- Size and resolutions – you would probably have decided on how large a print you need, but remember that this will have limitations depending on the resolution of your image. If you want to print your image as a large scale, high quality art print you need to make sure that your image is of an extremely high resolution so that pixelation will not be visible in the end print. It’s always better to have resolution set to minimum 300 dpi with desired dimension of your print. So if you need 30 by 20 inches print your file dialogue in photoshop will look like below for best print setting.
- Media – Now a days technology allows you to print onto just about any material – canvas, metal, fabric. However paper and canvas are still first choice of many photographers, they’re easily available and produce excellent displays, which can be trimmed, mounted, stretched, gallery wrapped or framed. You should study and feel different finishes available and select the ones which suits your visualisation of the final print. Paper/canvas finish depends on the coating applied to the paper during production, it can be glossy, semi gloss or matte finish. It’s a personal preference as to what kind of finish you like on your prints. Although traditionally photos are printed on high gloss medias to maximise vibrant colours, it’s not the choice of today’s photographers who look for more contemporary and subtle look of matte finish in their prints. Certified archival media is also available which lasts for 75-150 years depending on the method of storage or display.
- Where to print – You have understood the printing process, the available media options and have prepared your images to print, now the next thing is to know is where to print them. There are three ways you can print your images.
- Local Print shops – Most cities will have several print shops servicing their local neighbourhood. Some of these cater to more basic printing jobs like, flyers, reports, cards, for your need you should look for the more specialised art printers who print fine art prints.
- Online Print on Demand services – This is the most convenient way, as you just upload your image on the website, choose the media and receive the print at your place in few days. Downside of these services are, there is no face to face discussion before you commit to the printing and you cannot be sure about preserving your artistic intent and colours in final prints.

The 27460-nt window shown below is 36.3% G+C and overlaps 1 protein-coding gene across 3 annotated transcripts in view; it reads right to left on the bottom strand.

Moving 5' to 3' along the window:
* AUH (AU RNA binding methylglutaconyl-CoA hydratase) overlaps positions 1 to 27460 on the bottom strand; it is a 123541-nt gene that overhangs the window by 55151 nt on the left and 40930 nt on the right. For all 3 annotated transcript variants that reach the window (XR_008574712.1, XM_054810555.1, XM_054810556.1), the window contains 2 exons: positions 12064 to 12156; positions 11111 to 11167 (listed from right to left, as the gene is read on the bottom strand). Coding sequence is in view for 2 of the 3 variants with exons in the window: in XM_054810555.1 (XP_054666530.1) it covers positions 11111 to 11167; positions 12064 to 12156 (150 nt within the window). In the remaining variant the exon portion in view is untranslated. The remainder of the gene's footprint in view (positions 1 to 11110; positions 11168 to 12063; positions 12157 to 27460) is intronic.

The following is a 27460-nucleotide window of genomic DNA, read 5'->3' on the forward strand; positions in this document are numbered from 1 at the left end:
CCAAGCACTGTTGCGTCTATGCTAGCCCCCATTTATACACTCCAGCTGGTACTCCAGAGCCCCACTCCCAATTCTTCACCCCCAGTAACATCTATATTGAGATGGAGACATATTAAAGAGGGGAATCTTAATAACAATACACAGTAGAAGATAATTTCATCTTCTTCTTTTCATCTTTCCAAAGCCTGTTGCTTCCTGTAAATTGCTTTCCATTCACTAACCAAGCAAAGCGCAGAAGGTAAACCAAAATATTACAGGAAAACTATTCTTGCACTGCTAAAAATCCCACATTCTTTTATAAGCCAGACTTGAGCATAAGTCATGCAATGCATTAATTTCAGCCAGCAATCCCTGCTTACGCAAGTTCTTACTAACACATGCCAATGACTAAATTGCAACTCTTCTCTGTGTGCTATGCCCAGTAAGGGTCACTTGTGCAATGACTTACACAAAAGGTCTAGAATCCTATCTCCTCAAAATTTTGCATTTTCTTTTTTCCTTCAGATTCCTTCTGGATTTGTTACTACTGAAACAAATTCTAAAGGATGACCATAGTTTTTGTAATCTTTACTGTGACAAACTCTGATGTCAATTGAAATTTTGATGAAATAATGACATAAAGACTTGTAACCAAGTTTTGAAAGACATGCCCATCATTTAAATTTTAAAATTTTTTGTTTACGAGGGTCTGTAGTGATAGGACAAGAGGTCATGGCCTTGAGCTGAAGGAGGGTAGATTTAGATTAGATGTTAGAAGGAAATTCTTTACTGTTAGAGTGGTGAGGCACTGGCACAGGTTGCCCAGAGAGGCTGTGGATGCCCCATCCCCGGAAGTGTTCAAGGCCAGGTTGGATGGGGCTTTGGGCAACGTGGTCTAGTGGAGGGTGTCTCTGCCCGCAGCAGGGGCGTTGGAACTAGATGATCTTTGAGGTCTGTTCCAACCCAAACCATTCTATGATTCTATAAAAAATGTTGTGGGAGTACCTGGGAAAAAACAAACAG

- Artist centres / Custom printing studios. – These are the specialised studios run by artists where you can discuss with them about your final visualisation and achieve that in your prints. In India, Nature Works (www.natureworksindia.com) provides such a Custom Printing Studio for artists and photographers.
- Decide your budget – Depending on your end use, whether you are selling prints, or exhibiting them or just gifting them to someone, you can decide on the quality and longitivity of the media to get the best value out of your print. A number of factors contribute to the pricing like cost of the material selected, size of the print, borders and trimming required, number of prints etc. You can always discuss with your printer about media and displays before you decide on a particular budget.
- Ask for Proof if you need – You can always ask for small size proof print before you commit to your final large size prints, so that you can be sure of the colours reproduced in the prints.
- Final Prints – It is always very satisfying to see your final print once you receive it. Check for any physical damages. If there is any, you can contact the printer, most specialised printers will replace the damaged prints if they are damaged in transit or at their place. You can handle and store it carefully till you give it for framing or mounting or for any other purpose. Make sure that you save the print prepped files for future printing jobs or reference since an ethical printing studio will never store their customer’s files after completion of the printing job.
Time to relax and admire your Fine Art print, or gift it to your loved ones or friends. You can always plan your exhibition to showcase your art. Prints always create joy and satisfaction for both the artist and viewers.